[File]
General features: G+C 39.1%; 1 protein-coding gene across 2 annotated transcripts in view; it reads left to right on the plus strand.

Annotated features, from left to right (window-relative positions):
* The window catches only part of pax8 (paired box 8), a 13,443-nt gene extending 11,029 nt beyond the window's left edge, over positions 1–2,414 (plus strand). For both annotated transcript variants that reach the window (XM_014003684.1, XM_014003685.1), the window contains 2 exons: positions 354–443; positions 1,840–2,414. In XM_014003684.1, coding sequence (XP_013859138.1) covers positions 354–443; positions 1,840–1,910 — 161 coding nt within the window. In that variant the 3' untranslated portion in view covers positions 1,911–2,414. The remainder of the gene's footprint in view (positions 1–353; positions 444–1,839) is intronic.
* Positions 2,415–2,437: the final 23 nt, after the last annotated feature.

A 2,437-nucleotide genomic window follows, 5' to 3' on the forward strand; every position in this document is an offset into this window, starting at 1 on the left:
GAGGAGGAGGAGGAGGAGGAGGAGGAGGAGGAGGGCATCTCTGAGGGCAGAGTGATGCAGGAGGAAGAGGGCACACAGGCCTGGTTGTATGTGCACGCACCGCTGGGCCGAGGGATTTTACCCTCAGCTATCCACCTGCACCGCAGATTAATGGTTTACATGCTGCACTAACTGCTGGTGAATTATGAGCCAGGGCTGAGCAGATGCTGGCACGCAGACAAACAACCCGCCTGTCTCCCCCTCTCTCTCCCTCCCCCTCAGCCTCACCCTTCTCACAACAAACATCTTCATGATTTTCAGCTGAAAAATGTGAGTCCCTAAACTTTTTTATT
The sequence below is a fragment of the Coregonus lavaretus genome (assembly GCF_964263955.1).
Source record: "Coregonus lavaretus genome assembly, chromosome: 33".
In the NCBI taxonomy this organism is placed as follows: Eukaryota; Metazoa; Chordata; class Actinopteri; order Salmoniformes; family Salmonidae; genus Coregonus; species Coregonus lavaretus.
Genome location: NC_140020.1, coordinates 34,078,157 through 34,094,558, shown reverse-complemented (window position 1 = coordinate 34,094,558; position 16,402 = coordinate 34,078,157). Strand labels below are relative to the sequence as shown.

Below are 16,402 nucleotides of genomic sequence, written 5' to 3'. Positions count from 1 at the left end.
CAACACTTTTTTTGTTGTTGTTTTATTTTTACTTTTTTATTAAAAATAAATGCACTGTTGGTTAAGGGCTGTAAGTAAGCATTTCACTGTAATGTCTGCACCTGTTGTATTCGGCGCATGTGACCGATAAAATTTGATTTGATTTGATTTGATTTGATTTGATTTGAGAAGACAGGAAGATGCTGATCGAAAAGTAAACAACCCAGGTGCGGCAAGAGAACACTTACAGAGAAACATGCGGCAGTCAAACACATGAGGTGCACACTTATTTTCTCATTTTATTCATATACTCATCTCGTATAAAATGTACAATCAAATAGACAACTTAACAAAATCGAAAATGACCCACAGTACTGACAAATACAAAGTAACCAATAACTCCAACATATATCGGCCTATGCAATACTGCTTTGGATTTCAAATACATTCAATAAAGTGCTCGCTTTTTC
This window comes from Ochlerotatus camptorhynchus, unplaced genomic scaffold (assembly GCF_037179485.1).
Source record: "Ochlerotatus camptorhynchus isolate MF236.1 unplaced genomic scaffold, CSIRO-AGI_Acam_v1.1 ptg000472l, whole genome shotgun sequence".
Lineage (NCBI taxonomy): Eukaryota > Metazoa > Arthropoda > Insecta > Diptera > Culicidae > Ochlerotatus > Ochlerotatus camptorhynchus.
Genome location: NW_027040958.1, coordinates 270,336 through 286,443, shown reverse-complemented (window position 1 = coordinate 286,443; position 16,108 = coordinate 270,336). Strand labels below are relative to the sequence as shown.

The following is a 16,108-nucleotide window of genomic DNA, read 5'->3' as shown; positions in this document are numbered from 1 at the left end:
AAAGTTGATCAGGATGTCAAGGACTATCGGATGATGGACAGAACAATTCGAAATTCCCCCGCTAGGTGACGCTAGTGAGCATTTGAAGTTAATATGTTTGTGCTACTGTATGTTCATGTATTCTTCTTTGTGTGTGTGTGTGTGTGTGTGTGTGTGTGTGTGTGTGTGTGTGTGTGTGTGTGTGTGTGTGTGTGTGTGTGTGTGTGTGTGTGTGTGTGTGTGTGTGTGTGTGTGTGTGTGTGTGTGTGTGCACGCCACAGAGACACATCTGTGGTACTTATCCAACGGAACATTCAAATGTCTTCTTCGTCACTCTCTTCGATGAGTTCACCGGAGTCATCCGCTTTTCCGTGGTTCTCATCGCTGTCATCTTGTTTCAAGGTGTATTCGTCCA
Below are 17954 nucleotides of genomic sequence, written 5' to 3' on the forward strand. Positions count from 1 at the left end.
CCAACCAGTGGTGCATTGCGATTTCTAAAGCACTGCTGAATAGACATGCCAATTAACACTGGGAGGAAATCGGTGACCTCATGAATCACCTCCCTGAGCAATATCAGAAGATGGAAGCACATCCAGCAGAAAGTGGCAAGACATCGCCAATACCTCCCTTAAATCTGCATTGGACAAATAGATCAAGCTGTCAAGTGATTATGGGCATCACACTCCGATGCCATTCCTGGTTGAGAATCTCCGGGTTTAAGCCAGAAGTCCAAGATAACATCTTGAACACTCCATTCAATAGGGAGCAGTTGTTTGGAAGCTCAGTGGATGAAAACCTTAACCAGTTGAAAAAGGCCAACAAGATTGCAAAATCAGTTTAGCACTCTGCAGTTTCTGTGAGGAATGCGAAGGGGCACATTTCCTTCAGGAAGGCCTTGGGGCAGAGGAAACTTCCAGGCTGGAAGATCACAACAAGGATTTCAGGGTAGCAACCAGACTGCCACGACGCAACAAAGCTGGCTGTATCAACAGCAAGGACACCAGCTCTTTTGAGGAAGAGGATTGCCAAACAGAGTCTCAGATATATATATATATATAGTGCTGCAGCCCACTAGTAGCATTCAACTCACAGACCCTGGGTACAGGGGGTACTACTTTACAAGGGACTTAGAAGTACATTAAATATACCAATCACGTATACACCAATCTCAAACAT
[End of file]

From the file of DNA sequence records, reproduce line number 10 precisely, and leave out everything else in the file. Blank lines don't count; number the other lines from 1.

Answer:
Genome location: NC_140020.1, coordinates 34,078,157 through 34,094,558, shown reverse-complemented (window position 1 = coordinate 34,094,558; position 16,402 = coordinate 34,078,157). Strand labels below are relative to the sequence as shown.